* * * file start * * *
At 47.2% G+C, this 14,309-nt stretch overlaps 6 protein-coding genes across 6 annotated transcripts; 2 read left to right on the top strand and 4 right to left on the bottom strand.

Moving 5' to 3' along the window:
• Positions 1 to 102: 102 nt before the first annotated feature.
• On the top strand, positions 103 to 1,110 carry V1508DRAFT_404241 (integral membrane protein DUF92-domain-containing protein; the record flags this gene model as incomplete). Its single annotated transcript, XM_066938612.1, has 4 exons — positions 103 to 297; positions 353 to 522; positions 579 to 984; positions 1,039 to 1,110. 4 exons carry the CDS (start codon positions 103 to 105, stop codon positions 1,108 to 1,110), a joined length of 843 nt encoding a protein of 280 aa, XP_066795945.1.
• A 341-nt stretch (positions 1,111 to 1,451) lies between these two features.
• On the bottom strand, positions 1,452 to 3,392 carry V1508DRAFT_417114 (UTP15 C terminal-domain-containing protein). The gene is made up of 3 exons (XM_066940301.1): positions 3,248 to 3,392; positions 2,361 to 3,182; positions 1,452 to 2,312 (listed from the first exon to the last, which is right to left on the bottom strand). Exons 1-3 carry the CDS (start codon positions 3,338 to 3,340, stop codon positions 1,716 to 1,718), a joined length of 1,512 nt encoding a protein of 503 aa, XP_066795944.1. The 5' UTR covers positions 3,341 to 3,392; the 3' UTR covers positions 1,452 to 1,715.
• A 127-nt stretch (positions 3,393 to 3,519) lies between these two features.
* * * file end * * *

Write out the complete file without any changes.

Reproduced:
At 47.2% G+C, this 14,309-nt stretch overlaps 6 protein-coding genes across 6 annotated transcripts; 2 read left to right on the top strand and 4 right to left on the bottom strand.

Moving 5' to 3' along the window:
• Positions 1 to 102: 102 nt before the first annotated feature.
• On the top strand, positions 103 to 1,110 carry V1508DRAFT_404241 (integral membrane protein DUF92-domain-containing protein; the record flags this gene model as incomplete). Its single annotated transcript, XM_066938612.1, has 4 exons — positions 103 to 297; positions 353 to 522; positions 579 to 984; positions 1,039 to 1,110. 4 exons carry the CDS (start codon positions 103 to 105, stop codon positions 1,108 to 1,110), a joined length of 843 nt encoding a protein of 280 aa, XP_066795945.1.
• A 341-nt stretch (positions 1,111 to 1,451) lies between these two features.
• On the bottom strand, positions 1,452 to 3,392 carry V1508DRAFT_417114 (UTP15 C terminal-domain-containing protein). The gene is made up of 3 exons (XM_066940301.1): positions 3,248 to 3,392; positions 2,361 to 3,182; positions 1,452 to 2,312 (listed from the first exon to the last, which is right to left on the bottom strand). Exons 1-3 carry the CDS (start codon positions 3,338 to 3,340, stop codon positions 1,716 to 1,718), a joined length of 1,512 nt encoding a protein of 503 aa, XP_066795944.1. The 5' UTR covers positions 3,341 to 3,392; the 3' UTR covers positions 1,452 to 1,715.
• A 127-nt stretch (positions 3,393 to 3,519) lies between these two features.